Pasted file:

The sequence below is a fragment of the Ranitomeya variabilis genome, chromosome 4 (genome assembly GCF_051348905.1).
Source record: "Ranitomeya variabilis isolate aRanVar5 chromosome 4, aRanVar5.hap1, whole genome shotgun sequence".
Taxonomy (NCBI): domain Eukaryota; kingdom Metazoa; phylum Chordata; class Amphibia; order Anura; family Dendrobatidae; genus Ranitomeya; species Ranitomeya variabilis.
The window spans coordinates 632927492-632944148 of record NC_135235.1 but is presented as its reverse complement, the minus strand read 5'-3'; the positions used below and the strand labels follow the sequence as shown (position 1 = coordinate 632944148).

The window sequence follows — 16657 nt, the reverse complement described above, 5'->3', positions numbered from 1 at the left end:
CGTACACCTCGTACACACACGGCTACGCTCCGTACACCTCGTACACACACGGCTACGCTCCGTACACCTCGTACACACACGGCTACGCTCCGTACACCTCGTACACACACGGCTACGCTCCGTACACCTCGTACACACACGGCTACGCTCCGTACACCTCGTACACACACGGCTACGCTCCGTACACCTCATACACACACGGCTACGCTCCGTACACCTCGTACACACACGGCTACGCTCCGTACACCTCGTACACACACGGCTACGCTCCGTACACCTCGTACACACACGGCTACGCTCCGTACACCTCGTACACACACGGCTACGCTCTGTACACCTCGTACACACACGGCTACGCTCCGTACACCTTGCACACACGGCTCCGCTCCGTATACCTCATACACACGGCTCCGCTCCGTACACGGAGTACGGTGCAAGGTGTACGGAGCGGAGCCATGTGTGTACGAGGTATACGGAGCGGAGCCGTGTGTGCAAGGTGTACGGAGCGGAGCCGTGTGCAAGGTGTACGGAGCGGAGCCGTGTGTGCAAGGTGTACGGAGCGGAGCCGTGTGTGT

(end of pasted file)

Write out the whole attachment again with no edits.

The sequence below is a fragment of the Ranitomeya variabilis genome, chromosome 4 (genome assembly GCF_051348905.1).
Source record: "Ranitomeya variabilis isolate aRanVar5 chromosome 4, aRanVar5.hap1, whole genome shotgun sequence".
Taxonomy (NCBI): domain Eukaryota; kingdom Metazoa; phylum Chordata; class Amphibia; order Anura; family Dendrobatidae; genus Ranitomeya; species Ranitomeya variabilis.
The window spans coordinates 632927492-632944148 of record NC_135235.1 but is presented as its reverse complement, the minus strand read 5'-3'; the positions used below and the strand labels follow the sequence as shown (position 1 = coordinate 632944148).

The window sequence follows — 16657 nt, the reverse complement described above, 5'->3', positions numbered from 1 at the left end:
CGTACACCTCGTACACACACGGCTACGCTCCGTACACCTCGTACACACACGGCTACGCTCCGTACACCTCGTACACACACGGCTACGCTCCGTACACCTCGTACACACACGGCTACGCTCCGTACACCTCGTACACACACGGCTACGCTCCGTACACCTCGTACACACACGGCTACGCTCCGTACACCTCATACACACACGGCTACGCTCCGTACACCTCGTACACACACGGCTACGCTCCGTACACCTCGTACACACACGGCTACGCTCCGTACACCTCGTACACACACGGCTACGCTCCGTACACCTCGTACACACACGGCTACGCTCTGTACACCTCGTACACACACGGCTACGCTCCGTACACCTTGCACACACGGCTCCGCTCCGTATACCTCATACACACGGCTCCGCTCCGTACACGGAGTACGGTGCAAGGTGTACGGAGCGGAGCCATGTGTGTACGAGGTATACGGAGCGGAGCCGTGTGTGCAAGGTGTACGGAGCGGAGCCGTGTGCAAGGTGTACGGAGCGGAGCCGTGTGTGCAAGGTGTACGGAGCGGAGCCGTGTGTGT